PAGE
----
My long-term interest is to elucidate molecular mechanisms governing mammalian development and selfrenewal and differentiation of stem cells. Here, I employ skin as a model system to investigate functions of a family of small RNA molecules, microRNAs, in embryonic development. Such research will provide future basis for clinical use of skin stem cells in regenerative medicine and for developing methods for prevention and treatment of skin cancer. In the K99 phase of this project, I showed the differential expression pattern of miR-203 during embryonic skin development and demonstrated its critical role in repressing the prolifeartive potential of epidermal stem cells once these cells enter the terminal differentiation program. Furthermore, I identified p63, an essential gene for the maintenance of epidermal stem cells, as a key target of miR-203. These studies provide the first example of an individual microRNA that plays an important role in skin. In the ROO phase, I will pursue the initial studies and probe more deeply into this hitherto unexplored area of skin biology. Specifically, I will first utilize accurate isolation of specific skin lineages by fluorescen-actived cell sorting method and high-throughput microan-ay profiling of microRNA expression to identity differentially expressed microRNAs in specific epidermal and hair lineages. I will then use in situ hybridization method to monitor the expression patterns of these microRNAs during skin development. This study will reveal diffemtial expression of microRNAs in high resolution and provide candidates for future functional studies. To further explore the mechanism of miR-203's functions, I will establish an in vivo mouse model to identify the direct target of miR-203. This study will elucidate the molecular mechanisms of miR-203's functions and improve our understanding of microRNA target recognition. Collectively, these studies will also pave the way for me to establish my independent research program and prepare preliminar data for a R01 application.

Public Health Relevance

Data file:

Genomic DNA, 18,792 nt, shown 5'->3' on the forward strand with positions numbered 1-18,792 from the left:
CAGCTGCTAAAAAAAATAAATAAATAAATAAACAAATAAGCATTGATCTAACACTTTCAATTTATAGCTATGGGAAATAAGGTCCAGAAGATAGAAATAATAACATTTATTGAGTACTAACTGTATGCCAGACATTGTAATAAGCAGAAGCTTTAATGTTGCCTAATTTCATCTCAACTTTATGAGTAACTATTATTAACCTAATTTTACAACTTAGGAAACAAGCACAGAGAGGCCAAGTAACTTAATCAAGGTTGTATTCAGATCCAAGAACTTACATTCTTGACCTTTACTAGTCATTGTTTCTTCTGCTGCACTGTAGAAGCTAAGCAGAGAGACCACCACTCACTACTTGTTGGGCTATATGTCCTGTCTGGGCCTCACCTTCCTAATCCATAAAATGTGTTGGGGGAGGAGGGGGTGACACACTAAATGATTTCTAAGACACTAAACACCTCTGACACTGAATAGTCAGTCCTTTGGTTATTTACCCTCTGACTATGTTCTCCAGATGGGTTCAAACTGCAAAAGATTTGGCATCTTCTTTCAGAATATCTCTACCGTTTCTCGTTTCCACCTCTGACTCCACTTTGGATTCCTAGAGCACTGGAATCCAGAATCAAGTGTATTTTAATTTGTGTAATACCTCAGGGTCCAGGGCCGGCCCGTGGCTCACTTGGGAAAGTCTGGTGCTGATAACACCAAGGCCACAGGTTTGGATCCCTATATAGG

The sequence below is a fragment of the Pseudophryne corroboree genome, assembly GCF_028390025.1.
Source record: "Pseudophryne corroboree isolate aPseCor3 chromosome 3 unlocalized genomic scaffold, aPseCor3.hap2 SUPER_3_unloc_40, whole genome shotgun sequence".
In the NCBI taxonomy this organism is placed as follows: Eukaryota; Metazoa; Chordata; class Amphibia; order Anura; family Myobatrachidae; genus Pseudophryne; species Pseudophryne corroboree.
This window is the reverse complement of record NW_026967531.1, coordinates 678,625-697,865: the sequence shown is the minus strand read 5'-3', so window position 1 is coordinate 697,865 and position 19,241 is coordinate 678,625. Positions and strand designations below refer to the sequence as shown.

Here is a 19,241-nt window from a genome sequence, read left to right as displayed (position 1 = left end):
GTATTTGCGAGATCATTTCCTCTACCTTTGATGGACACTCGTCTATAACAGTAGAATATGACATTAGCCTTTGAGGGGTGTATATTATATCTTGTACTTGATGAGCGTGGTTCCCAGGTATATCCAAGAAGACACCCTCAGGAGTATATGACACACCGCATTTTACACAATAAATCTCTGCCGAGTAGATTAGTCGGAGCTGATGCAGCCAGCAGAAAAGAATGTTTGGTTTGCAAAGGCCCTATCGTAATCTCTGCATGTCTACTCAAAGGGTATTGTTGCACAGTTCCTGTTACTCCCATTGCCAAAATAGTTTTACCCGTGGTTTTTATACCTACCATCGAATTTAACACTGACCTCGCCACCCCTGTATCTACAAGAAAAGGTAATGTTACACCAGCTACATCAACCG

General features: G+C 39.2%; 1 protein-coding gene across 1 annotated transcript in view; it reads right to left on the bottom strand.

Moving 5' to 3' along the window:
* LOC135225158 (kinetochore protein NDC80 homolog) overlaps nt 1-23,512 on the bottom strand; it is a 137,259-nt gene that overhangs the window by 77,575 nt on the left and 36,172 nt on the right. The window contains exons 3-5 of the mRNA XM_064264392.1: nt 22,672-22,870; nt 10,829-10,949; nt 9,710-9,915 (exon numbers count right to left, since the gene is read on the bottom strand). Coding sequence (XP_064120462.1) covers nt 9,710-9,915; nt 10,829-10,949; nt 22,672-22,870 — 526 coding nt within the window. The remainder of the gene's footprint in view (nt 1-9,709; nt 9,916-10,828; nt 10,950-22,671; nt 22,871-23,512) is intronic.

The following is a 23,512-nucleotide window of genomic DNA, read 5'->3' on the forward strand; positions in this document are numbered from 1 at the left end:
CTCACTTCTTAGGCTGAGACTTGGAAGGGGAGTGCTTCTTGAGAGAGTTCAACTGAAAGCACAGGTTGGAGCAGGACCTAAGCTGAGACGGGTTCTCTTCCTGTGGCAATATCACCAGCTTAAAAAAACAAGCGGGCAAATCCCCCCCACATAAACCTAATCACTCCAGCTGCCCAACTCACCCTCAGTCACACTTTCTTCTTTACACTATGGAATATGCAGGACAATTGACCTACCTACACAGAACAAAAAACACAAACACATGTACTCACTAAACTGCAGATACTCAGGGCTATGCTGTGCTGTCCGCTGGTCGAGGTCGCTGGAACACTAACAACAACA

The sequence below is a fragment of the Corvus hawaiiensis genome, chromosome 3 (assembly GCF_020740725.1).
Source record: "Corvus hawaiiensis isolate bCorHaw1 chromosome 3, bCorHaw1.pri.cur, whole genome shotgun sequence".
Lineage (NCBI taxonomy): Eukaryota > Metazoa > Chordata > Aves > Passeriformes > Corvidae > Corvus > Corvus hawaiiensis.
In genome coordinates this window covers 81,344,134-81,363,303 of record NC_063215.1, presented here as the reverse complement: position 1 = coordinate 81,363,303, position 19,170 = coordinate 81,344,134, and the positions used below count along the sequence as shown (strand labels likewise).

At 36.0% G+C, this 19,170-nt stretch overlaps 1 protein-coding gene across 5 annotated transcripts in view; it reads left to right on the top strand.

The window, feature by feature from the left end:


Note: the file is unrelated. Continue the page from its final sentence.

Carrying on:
Skin, the outermost ban'ier of mammals, protects body from hazards in the environment and keeps fluids within the body. Understanding regulatory networks mediated by microRNAs during embryonic skin development and self-renewal and differentiation of skin stem cells during adulthopd will enhance our knowledge of nomnal skin development and of progression to various skin disorders including skin cancer.

National Institute of Health (NIH)
National Institute of Arthritis and Musculoskeletal and Skin Diseases (NIAMS)
Research Transition Award (R00)
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Special Emphasis Panel (NSS)
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Baker, Carl
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University of Colorado at Boulder
Schools of Arts and Sciences
United States
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Wang, Li; Dowell, Robin D; Yi, Rui (2013) Genome-wide maps of polyadenylation reveal dynamic mRNA 3'-end formation in mammalian cell lineages. RNA 19:413-25
Jackson, Sarah J; Zhang, Zhaojie; Feng, Dejiang et al. (2013) Rapid and widespread suppression of self-renewal by microRNA-203 during epidermal differentiation. Development 140:1882-91
Wang, Dongmei; Zhang, Zhaojie; O'Loughlin, Evan et al. (2013) MicroRNA-205 controls neonatal expansion of skin stem cells by modulating the PI(3)K pathway. Nat Cell Biol 15:1153-63
Wang, Dongmei; Zhang, Zhaojie; O'Loughlin, Evan et al. (2012) Quantitative functions of Argonaute proteins in mammalian development. Genes Dev 26:693-704
Yi, Rui; Fuchs, Elaine (2012) A miR image of stem cells and their lineages. Curr Top Dev Biol 99:175-99
Yi, Rui; Fuchs, Elaine (2011) MicroRNAs and their roles in mammalian stem cells. J Cell Sci 124:1775-83
Yi, R; Fuchs, E (2010) MicroRNA-mediated control in the skin. Cell Death Differ 17:229-35